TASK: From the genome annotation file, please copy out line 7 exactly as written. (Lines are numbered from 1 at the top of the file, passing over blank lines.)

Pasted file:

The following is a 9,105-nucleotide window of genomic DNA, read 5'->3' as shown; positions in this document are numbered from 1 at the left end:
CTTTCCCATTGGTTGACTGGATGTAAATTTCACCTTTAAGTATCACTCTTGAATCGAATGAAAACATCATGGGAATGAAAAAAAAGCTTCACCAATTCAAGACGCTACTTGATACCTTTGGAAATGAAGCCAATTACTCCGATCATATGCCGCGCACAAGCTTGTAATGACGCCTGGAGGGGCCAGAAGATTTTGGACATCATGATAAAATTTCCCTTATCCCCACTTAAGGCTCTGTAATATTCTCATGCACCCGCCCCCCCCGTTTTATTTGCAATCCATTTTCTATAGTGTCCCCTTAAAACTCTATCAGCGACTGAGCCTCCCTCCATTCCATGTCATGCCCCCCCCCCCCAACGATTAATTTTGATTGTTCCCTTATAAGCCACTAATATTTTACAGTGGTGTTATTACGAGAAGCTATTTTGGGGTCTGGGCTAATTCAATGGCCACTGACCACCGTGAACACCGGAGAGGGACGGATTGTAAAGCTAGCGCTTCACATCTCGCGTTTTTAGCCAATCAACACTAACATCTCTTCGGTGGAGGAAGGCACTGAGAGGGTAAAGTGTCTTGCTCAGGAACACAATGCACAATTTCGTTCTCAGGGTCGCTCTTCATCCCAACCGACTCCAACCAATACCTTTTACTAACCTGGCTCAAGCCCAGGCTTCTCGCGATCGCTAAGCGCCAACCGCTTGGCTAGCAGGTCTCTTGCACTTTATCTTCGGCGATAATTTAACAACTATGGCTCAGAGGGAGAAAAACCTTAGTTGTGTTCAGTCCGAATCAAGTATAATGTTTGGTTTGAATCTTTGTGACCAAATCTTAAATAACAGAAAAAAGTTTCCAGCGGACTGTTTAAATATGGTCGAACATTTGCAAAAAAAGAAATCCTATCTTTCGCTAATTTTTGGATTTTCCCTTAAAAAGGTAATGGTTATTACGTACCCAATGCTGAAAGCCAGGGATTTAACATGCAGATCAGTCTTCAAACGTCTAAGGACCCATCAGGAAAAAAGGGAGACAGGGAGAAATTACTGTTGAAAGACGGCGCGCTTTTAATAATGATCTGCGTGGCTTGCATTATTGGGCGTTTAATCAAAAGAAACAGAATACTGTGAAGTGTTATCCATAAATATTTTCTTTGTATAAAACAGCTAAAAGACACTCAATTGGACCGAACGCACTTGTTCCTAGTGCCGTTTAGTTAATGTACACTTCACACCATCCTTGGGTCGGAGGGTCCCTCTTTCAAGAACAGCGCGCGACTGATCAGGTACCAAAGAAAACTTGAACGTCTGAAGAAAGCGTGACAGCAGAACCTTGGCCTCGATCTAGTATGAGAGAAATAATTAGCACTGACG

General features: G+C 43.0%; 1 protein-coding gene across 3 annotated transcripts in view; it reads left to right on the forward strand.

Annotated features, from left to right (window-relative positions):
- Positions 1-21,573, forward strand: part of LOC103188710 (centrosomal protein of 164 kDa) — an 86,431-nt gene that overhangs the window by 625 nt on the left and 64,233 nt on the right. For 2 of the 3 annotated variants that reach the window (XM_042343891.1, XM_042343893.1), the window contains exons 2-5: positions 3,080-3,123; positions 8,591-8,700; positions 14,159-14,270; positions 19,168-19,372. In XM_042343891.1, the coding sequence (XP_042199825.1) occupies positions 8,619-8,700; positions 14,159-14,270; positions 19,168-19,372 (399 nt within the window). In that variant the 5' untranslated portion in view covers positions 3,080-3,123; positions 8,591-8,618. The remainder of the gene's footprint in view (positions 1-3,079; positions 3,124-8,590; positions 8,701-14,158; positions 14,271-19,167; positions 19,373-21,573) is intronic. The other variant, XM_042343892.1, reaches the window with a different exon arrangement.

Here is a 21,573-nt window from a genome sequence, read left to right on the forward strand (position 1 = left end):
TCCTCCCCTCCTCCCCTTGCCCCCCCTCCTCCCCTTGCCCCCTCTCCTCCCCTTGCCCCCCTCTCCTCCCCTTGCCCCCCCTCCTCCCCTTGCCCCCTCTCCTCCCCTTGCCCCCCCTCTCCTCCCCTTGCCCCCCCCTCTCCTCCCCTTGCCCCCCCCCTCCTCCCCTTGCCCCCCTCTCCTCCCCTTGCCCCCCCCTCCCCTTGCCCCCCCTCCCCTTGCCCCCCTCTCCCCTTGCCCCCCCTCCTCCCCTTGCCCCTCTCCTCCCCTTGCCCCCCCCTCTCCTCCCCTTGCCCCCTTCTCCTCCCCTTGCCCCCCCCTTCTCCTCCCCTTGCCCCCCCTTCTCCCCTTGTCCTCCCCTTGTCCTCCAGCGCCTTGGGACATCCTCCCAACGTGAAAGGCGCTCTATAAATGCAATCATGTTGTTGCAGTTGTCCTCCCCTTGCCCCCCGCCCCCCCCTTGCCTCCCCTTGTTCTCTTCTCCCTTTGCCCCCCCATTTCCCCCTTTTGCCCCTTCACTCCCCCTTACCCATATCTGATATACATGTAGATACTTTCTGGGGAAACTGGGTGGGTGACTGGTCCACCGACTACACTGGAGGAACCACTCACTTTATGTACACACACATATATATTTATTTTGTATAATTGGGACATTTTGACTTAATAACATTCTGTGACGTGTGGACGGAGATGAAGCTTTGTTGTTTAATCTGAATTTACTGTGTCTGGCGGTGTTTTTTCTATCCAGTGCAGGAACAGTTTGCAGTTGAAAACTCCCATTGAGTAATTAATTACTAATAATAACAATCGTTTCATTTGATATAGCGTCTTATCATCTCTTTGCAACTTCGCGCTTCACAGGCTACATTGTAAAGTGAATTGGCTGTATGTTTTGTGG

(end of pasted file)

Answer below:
TCCTCCCCTCCTCCCCTTGCCCCCCCTCCTCCCCTTGCCCCCTCTCCTCCCCTTGCCCCCCTCTCCTCCCCTTGCCCCCCCTCCTCCCCTTGCCCCCTCTCCTCCCCTTGCCCCCCCTCTCCTCCCCTTGCCCCCCCCTCTCCTCCCCTTGCCCCCCCCCTCCTCCCCTTGCCCCCCTCTCCTCCCCTTGCCCCCCCCTCCCCTTGCCCCCCCTCCCCTTGCCCCCCTCTCCCCTTGCCCCCCCTCCTCCCCTTGCCCCTCTCCTCCCCTTGCCCCCCCCTCTCCTCCCCTTGCCCCCTTCTCCTCCCCTTGCCCCCCCCTTCTCCTCCCCTTGCCCCCCCTTCTCCCCTTGTCCTCCCCTTGTCCTCCAGCGCCTTGGGACATCCTCCCAACGTGAAAGGCGCTCTATAAATGCAATCATGTTGTTGCAGTTGTCCTCCCCTTGCCCCCCGCCCCCCCCTTGCCTCCCCTTGTTCTCTTCTCCCTTTGCCCCCCCATTTCCCCCTTTTGCCCCTTCACTCCCCCTTACCCATATCTGATATACATGTAGATACTTTCTGGGGAAACTGGGTGGGTGACTGGTCCACCGACTACACTGGAGGAACCACTCACTTTATGTACACACACATATATATTTATTTTGTATAATTGGGACATTTTGACTTAATAACATTCTGTGACGTGTGGACGGAGATGAAGCTTTGTTGTTTAATCTGAATTTACTGTGTCTGGCGGTGTTTTTTCTATCCAGTGCAGGAACAGTTTGCAGTTGAAAACTCCCATTGAGTAATTAATTACTAATAATAACAATCGTTTCATTTGATATAGCGTCTTATCATCTCTTTGCAACTTCGCGCTTCACAGGCTACATTGTAAAGTGAATTGGCTGTATGTTTTGTGG